Great write-up on what will define a 'great' race to the Whitehouse. It still doesn't feel right that the campaign began in January, but now it's getting to be crunch time. There's still plenty of time for the candidates to position themselves (although for most, their positions would be hard to change now), and there really is no telling in this internet age just what will happen next.
September 3, 2007
And they're off (but the race began long ago)
6 questions to ponder on traditional campaign starting date
WASHINGTON -- Labor Day is the traditional starting date for presidential campaigns, but Labor Day the year before the election?
That's the reality of the 2008 campaign, a contest that has been barreling ahead since January. What happens from here on will matter far more than what has happened up to now, but the first eight months of 2007 have delivered on predictions that this would be one of the most interesting and consequential campaigns of modern times.
On the Democratic side, Sen. Hillary Rodham Clinton of New York remains the front-runner, but Barack Obama's prodigious fundraising and passionate crowds continue to make the Illinois senator an intriguing rival. Former Sen. John Edwards of North Carolina has staked his hopes on Iowa, and so far Iowans remain open to him. The rest of the Democratic field is starting to make noise, though their odds remain long.
For Republicans, the contest is about to change with this week's entry of former Sen. Fred Thompson of Tennessee. He will join former New York Mayor Rudolph Giuliani, former Massachusetts Gov. Mitt Romney, Sen. John McCain of Arizona and maybe former Arkansas Gov. Mike Huckabee in a contest still in search of clarity and definition.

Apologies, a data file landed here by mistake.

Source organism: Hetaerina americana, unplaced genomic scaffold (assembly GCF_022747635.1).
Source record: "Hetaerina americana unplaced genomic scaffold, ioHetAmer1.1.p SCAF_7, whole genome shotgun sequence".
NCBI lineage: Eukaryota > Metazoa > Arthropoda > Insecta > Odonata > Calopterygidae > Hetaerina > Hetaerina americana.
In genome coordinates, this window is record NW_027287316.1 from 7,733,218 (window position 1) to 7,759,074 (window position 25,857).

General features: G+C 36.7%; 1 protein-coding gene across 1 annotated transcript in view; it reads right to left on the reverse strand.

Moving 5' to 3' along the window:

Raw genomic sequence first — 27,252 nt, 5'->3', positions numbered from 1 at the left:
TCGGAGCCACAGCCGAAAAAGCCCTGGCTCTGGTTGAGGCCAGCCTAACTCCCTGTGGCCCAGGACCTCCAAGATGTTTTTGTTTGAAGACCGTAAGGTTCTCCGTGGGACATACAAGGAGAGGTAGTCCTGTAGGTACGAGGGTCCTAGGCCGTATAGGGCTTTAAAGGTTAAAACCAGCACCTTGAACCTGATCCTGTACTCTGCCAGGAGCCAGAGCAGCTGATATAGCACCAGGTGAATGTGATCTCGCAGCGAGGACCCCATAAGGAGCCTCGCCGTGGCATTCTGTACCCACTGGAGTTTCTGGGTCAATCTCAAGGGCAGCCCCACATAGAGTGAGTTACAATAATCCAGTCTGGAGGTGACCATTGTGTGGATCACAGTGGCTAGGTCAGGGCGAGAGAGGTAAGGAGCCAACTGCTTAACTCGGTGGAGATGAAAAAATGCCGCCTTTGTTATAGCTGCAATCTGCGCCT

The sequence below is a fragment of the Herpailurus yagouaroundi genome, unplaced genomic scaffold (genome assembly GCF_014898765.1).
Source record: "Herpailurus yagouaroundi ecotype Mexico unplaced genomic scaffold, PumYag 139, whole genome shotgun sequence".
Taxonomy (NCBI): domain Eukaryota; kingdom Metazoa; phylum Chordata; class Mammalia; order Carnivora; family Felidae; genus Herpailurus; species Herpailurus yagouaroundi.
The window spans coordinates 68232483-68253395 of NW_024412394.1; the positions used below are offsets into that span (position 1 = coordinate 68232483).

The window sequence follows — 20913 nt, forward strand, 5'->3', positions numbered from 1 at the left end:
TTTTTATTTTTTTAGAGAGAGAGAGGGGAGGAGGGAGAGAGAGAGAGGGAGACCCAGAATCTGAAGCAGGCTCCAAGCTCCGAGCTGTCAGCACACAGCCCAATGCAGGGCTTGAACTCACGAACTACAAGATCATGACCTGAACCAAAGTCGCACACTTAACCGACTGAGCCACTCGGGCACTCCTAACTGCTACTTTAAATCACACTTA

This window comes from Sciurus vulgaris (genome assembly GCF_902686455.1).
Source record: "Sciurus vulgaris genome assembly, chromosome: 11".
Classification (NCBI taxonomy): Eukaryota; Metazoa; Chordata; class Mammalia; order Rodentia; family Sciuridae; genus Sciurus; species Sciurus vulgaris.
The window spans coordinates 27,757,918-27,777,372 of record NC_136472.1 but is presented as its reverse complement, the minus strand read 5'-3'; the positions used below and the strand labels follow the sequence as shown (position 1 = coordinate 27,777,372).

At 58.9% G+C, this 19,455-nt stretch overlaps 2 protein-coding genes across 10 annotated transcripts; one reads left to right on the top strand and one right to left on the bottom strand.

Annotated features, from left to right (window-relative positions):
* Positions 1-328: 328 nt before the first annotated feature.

To help make sense of what has happened and where things may be heading, think of the next four months -- until January, when actual voters will finally start to make choices that count -- in terms of six questions. For answers to them, we sought out strategists in both parties, based in Washington and around the country, some of whom spoke only if they were not identified.
For them -- and for the campaign itself -- today marks a moment when the pace quickens and the stakes increase. (link)
Hillary is the odds-on favorite for the Democratic (and some experts say National) ticket although Obama isn't too far off for comfort [Edwards seems to be sinking slowly into oblivion, but don't count out Iowa in the Democratic process]. On the Republican side, it's basically a 3-way race according to where you ask. Guiliani is still the front-runner, with Romney and Fred getting the nod in localized polls. While Romney seems to be the most organized, Fred brings the 'grass-roots' to the table and both these candidates should be well positioned to remind voters of the short-falls of Rudy.
While the next few months promise to be exciting, they (more than likely) will be bitter and 'underhanded' as well. This seems the SOP for politics in this day and age.
May the best candidates win.
Great W-in-Iraq post over at Misha's; check it out (pictures)